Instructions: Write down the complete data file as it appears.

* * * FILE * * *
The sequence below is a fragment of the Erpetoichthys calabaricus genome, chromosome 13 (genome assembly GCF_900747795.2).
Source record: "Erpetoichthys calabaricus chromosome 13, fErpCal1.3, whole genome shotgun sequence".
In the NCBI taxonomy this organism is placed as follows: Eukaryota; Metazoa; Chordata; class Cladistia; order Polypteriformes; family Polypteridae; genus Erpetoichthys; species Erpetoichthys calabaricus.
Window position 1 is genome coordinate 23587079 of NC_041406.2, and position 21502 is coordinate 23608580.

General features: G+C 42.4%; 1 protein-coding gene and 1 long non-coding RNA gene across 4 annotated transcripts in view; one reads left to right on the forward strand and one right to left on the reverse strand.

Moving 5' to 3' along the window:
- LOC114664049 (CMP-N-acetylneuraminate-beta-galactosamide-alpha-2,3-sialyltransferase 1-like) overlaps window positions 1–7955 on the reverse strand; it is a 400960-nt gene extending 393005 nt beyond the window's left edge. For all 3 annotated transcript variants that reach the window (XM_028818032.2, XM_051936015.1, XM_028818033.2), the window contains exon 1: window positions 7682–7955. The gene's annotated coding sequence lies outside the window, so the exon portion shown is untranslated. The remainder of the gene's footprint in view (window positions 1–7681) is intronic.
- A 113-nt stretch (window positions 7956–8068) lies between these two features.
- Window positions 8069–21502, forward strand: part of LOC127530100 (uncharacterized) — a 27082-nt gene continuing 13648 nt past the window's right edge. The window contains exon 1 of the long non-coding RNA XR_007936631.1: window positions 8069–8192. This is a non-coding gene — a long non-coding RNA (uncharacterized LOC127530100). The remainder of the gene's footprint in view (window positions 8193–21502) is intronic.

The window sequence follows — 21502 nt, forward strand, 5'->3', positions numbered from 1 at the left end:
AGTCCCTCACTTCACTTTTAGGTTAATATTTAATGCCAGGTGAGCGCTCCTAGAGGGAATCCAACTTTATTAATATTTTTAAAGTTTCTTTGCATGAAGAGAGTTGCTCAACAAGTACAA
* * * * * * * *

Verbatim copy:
The sequence below is a fragment of the Erpetoichthys calabaricus genome, chromosome 13 (genome assembly GCF_900747795.2).
Source record: "Erpetoichthys calabaricus chromosome 13, fErpCal1.3, whole genome shotgun sequence".
In the NCBI taxonomy this organism is placed as follows: Eukaryota; Metazoa; Chordata; class Cladistia; order Polypteriformes; family Polypteridae; genus Erpetoichthys; species Erpetoichthys calabaricus.
Window position 1 is genome coordinate 23587079 of NC_041406.2, and position 21502 is coordinate 23608580.

General features: G+C 42.4%; 1 protein-coding gene and 1 long non-coding RNA gene across 4 annotated transcripts in view; one reads left to right on the forward strand and one right to left on the reverse strand.

Moving 5' to 3' along the window:
- LOC114664049 (CMP-N-acetylneuraminate-beta-galactosamide-alpha-2,3-sialyltransferase 1-like) overlaps window positions 1–7955 on the reverse strand; it is a 400960-nt gene extending 393005 nt beyond the window's left edge. For all 3 annotated transcript variants that reach the window (XM_028818032.2, XM_051936015.1, XM_028818033.2), the window contains exon 1: window positions 7682–7955. The gene's annotated coding sequence lies outside the window, so the exon portion shown is untranslated. The remainder of the gene's footprint in view (window positions 1–7681) is intronic.
- A 113-nt stretch (window positions 7956–8068) lies between these two features.
- Window positions 8069–21502, forward strand: part of LOC127530100 (uncharacterized) — a 27082-nt gene continuing 13648 nt past the window's right edge. The window contains exon 1 of the long non-coding RNA XR_007936631.1: window positions 8069–8192. This is a non-coding gene — a long non-coding RNA (uncharacterized LOC127530100). The remainder of the gene's footprint in view (window positions 8193–21502) is intronic.

The window sequence follows — 21502 nt, forward strand, 5'->3', positions numbered from 1 at the left end:
AGTCCCTCACTTCACTTTTAGGTTAATATTTAATGCCAGGTGAGCGCTCCTAGAGGGAATCCAACTTTATTAATATTTTTAAAGTTTCTTTGCATGAAGAGAGTTGCTCAACAAGTACAA